A Berkley, California man has pleaded guilty to a fraud scheme where he misrepresented his affiliations with the Red Hot Chili Peppers rock group to would-be concert promoters, and now faces up to a maximum of 20 years in prison, according to coverage in the San Francisco Gate newspaper.
Quincy Krashna, 49, had his plea accepted by U.S. District Court Judge Jeffrey White this past Tuesday, according to Acting United States Attorney Alex G. Tse and FBI Special Agent in Charge John F. Bennett. Krashna admitted that he lied about a connection with the band to a group of Eastern Europeans seeking to promote a show featuring the Los Angeles-based band. He told these promoters that he could secure the band, provided that they could put together a $450,000 down payment for the performance.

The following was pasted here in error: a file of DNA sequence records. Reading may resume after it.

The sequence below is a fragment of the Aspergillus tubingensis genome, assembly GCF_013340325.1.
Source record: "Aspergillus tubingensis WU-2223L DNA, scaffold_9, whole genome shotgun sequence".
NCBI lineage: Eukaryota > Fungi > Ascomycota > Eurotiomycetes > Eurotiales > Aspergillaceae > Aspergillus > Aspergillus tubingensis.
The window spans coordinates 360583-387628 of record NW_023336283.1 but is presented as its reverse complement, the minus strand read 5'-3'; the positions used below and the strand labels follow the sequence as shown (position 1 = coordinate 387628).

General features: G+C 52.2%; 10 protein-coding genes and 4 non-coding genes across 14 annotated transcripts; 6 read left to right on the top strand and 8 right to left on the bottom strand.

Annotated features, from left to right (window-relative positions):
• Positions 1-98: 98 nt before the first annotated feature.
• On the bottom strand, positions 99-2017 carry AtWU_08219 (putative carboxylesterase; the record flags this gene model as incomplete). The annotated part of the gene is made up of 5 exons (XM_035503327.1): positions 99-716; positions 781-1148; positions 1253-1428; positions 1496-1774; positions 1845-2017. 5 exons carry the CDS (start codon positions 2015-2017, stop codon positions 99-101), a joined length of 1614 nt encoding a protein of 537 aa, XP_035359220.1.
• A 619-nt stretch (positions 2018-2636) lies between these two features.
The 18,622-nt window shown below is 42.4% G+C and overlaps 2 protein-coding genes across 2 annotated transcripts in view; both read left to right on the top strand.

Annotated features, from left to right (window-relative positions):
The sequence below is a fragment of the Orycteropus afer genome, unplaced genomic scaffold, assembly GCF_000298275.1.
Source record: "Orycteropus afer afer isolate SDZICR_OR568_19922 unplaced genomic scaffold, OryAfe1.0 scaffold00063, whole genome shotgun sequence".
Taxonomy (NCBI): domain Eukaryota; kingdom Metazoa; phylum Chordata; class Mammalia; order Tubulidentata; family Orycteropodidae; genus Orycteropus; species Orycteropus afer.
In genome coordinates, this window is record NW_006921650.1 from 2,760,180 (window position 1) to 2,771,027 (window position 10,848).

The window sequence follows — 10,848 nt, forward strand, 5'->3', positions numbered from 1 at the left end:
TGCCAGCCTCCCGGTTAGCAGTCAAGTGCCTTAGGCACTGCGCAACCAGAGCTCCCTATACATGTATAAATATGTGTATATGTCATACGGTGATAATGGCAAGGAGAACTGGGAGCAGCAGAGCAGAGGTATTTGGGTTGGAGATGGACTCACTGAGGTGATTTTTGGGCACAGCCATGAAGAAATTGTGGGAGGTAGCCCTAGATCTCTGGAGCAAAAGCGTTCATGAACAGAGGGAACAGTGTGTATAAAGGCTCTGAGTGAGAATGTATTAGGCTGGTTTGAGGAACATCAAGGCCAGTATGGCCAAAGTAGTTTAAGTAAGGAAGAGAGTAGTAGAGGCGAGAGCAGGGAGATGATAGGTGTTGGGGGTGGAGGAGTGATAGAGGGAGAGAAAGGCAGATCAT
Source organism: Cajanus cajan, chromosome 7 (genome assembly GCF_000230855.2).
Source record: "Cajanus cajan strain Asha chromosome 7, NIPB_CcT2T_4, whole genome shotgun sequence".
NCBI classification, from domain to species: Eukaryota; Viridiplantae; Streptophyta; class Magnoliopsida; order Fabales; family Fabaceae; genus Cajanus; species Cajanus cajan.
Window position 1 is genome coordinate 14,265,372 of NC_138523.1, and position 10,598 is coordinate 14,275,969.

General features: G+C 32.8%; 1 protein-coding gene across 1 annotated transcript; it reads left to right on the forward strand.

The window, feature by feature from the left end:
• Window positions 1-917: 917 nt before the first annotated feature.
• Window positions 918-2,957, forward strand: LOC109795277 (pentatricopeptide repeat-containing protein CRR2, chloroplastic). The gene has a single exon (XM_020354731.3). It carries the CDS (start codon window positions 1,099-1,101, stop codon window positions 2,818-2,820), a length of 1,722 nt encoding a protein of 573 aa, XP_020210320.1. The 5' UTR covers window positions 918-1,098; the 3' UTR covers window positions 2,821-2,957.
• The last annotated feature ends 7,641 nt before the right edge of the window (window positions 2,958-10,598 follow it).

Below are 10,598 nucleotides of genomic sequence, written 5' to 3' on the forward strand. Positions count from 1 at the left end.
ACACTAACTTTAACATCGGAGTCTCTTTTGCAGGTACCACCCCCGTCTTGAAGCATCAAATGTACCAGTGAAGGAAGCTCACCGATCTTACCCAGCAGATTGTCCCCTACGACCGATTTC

To sell the fraud, Krashna created a fake escrow agreement, appearing to originate from Chase Bank. The promoters wired the money into this account – which turned out to be his own personal bank account. He distributed the money throughout different accounts under his name, continuing to deceive the promoters until March 2012, at which point the ruse fell apart due to that being the deadline to have the band signed.
This past January, he admitted to the fraudulent behavior and was charged with seven counts of wire fraud.
He pleaded guilty to one count on Tuesday, in addition to refunding the promoters in full. On July 12, Krashna is scheduled for a sentencing where he faces up to a maximum of 20 years in a prison, with an additional $250,000 fine, three years of supervised release, as well as fines and special assessments potentially tacked on.